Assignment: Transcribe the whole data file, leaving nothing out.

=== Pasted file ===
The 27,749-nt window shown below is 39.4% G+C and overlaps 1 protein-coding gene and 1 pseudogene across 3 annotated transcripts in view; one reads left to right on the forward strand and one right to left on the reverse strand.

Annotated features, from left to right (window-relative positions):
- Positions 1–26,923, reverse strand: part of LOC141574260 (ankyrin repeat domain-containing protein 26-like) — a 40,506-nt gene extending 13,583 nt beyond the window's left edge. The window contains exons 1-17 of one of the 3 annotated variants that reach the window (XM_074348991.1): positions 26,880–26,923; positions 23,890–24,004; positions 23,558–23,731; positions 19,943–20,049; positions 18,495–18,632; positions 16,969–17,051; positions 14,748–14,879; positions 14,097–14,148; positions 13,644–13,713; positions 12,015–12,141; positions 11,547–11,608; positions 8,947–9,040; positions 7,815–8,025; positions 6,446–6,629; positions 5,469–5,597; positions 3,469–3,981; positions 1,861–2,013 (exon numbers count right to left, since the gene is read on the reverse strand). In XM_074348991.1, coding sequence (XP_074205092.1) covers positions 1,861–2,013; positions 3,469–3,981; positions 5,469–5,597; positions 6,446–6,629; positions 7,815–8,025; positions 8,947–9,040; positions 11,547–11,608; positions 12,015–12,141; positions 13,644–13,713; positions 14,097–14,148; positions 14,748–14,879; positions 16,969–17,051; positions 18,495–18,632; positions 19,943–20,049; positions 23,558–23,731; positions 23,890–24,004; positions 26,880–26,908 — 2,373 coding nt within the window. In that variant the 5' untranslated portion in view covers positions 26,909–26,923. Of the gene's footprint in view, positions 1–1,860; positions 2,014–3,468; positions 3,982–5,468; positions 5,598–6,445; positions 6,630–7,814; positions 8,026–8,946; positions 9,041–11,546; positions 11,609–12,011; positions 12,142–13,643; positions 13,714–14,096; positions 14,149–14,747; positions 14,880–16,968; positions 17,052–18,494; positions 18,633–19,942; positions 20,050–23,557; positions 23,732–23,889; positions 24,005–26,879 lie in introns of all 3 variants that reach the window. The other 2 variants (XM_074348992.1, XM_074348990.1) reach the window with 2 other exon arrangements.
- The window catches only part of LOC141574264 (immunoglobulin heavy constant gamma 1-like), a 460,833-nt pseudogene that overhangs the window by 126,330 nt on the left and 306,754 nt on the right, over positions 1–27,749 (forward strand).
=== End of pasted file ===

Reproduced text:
The 27,749-nt window shown below is 39.4% G+C and overlaps 1 protein-coding gene and 1 pseudogene across 3 annotated transcripts in view; one reads left to right on the forward strand and one right to left on the reverse strand.

Annotated features, from left to right (window-relative positions):
- Positions 1–26,923, reverse strand: part of LOC141574260 (ankyrin repeat domain-containing protein 26-like) — a 40,506-nt gene extending 13,583 nt beyond the window's left edge. The window contains exons 1-17 of one of the 3 annotated variants that reach the window (XM_074348991.1): positions 26,880–26,923; positions 23,890–24,004; positions 23,558–23,731; positions 19,943–20,049; positions 18,495–18,632; positions 16,969–17,051; positions 14,748–14,879; positions 14,097–14,148; positions 13,644–13,713; positions 12,015–12,141; positions 11,547–11,608; positions 8,947–9,040; positions 7,815–8,025; positions 6,446–6,629; positions 5,469–5,597; positions 3,469–3,981; positions 1,861–2,013 (exon numbers count right to left, since the gene is read on the reverse strand). In XM_074348991.1, coding sequence (XP_074205092.1) covers positions 1,861–2,013; positions 3,469–3,981; positions 5,469–5,597; positions 6,446–6,629; positions 7,815–8,025; positions 8,947–9,040; positions 11,547–11,608; positions 12,015–12,141; positions 13,644–13,713; positions 14,097–14,148; positions 14,748–14,879; positions 16,969–17,051; positions 18,495–18,632; positions 19,943–20,049; positions 23,558–23,731; positions 23,890–24,004; positions 26,880–26,908 — 2,373 coding nt within the window. In that variant the 5' untranslated portion in view covers positions 26,909–26,923. Of the gene's footprint in view, positions 1–1,860; positions 2,014–3,468; positions 3,982–5,468; positions 5,598–6,445; positions 6,630–7,814; positions 8,026–8,946; positions 9,041–11,546; positions 11,609–12,011; positions 12,142–13,643; positions 13,714–14,096; positions 14,149–14,747; positions 14,880–16,968; positions 17,052–18,494; positions 18,633–19,942; positions 20,050–23,557; positions 23,732–23,889; positions 24,005–26,879 lie in introns of all 3 variants that reach the window. The other 2 variants (XM_074348992.1, XM_074348990.1) reach the window with 2 other exon arrangements.
- The window catches only part of LOC141574264 (immunoglobulin heavy constant gamma 1-like), a 460,833-nt pseudogene that overhangs the window by 126,330 nt on the left and 306,754 nt on the right, over positions 1–27,749 (forward strand).